We’re Taking Our Ball & Going Home
When the Pope talks, even in this day and age, people listen. They might not agree with the Holy Father. They might not heed his advice or take him seriously, but they’re listening. We know this, year after year and month after month, because every time he speaks on even remotely controversial issues a certain segment of the population goes either apoplectic or gaga. As we mentioned last month, every time Pope Benedict XVI mentions anything about AIDS prevention in Africa, the media lights up with furious condemnations and hackneyed anti-papal barbs. That is, unless the Holy Father’s words can be twisted to suit a particular agenda, as in the case of the Pope’s comments about condoms to German journalist Peter Seewald in the new book Light of the World (see our New Oxford Note “Condom-mania, the Rerun,” Jan.-Feb.), after which the Pope was virtually canonized for his alleged support of condoms, though this turned out to be an erroneous interpretation of his remarks.
This year’s number-one hot-button religious topic will not be the passé subject of condom use among HIV-infected Africans. The primary global concern in 2011 will be the persecution of religious minorities — especially that of Christians in Muslim countries. The issue is nothing new, but the frequency and intensity by which Christians are being violently persecuted in many areas of the world has reached such a height that it can no longer be easily overlooked by the eyes of the world. Last year ended with fifty-two Christians massacred on Halloween inside a church in Iraq, six killed on Christmas Eve at a church in Nigeria, and twenty-one worshipers blown up by a bomb outside a Coptic Christian Church in Alexandria, Egypt, on New Year’s Eve.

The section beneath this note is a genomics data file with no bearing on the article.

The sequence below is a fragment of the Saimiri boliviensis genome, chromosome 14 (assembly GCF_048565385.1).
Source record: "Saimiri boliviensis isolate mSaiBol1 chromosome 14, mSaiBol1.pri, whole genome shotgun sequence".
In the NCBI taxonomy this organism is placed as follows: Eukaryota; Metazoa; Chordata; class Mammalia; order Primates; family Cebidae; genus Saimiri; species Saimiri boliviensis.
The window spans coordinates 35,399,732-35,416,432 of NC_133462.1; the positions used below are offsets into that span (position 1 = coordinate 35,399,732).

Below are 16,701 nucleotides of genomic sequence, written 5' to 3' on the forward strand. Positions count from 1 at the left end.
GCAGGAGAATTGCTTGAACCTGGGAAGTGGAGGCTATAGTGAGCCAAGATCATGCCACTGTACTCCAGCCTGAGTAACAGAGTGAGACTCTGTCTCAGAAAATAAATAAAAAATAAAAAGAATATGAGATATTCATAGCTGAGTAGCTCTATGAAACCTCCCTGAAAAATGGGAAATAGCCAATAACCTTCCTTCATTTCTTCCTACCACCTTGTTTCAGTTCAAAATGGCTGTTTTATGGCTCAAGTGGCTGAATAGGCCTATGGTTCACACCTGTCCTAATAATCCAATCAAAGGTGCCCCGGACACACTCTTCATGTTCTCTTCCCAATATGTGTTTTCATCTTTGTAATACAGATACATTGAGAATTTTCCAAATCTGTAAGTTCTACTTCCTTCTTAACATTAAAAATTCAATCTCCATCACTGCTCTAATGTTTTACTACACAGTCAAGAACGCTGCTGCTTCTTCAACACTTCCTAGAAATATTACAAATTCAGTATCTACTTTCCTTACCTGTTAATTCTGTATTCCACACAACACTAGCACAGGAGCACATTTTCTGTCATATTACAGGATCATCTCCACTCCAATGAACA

Pope Benedict XVI is certainly doing his part to keep this topic on the table both in the media and in the diplomatic community. It is a serious concern for much of Christendom, and the Vicar of Christ would be remiss if he did not speak out against the perpetrators and those who enable the perpetrators of hate-inspired, anti-Christian violence.
On January 10, in a speech to ambassadors accredited to the Vatican, Benedict urged the governments of Muslim countries to take more effective measures to protect religious minorities within their borders. The Pope cited the recent string of attacks on Christians. Judging by coverage in the worldwide press and the reaction of certain government officials and Islamic leaders, you would think the Pope said he was amassing 3.6 million troops to take over the countries that fail to comply. Egypt’s reaction was particularly remarkable. The Holy Father’s words addressing Egypt were strong but brief: “In Egypt too, in Alexandria, terrorism brutally struck Christians as they prayed in church,” he said. “This succession of attacks is yet another sign of the urgent need for the governments of the region to adopt, in spite of difficulties and dangers, effective measures for the protection of religious minorities.”
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Perhaps he was so tired of — and so confused by — “seeking his own path” that he joined the first group that offered him certainty, even if it was a false and evil certainty.
If Muslim women in India can protest condomania culture, why can't Catholics do the same thing in the United States of America?